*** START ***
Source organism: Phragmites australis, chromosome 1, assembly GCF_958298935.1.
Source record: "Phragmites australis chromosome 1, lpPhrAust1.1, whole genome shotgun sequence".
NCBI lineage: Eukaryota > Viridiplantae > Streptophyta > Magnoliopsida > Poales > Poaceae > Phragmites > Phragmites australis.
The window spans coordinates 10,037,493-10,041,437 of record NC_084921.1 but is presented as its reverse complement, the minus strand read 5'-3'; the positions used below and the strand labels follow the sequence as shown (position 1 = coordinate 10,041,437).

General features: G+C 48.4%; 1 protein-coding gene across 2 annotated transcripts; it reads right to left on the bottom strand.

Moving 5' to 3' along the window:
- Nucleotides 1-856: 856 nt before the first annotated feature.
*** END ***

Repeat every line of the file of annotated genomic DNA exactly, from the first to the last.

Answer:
Source organism: Phragmites australis, chromosome 1, assembly GCF_958298935.1.
Source record: "Phragmites australis chromosome 1, lpPhrAust1.1, whole genome shotgun sequence".
NCBI lineage: Eukaryota > Viridiplantae > Streptophyta > Magnoliopsida > Poales > Poaceae > Phragmites > Phragmites australis.
The window spans coordinates 10,037,493-10,041,437 of record NC_084921.1 but is presented as its reverse complement, the minus strand read 5'-3'; the positions used below and the strand labels follow the sequence as shown (position 1 = coordinate 10,041,437).

General features: G+C 48.4%; 1 protein-coding gene across 2 annotated transcripts; it reads right to left on the bottom strand.

Moving 5' to 3' along the window:
- Nucleotides 1-856: 856 nt before the first annotated feature.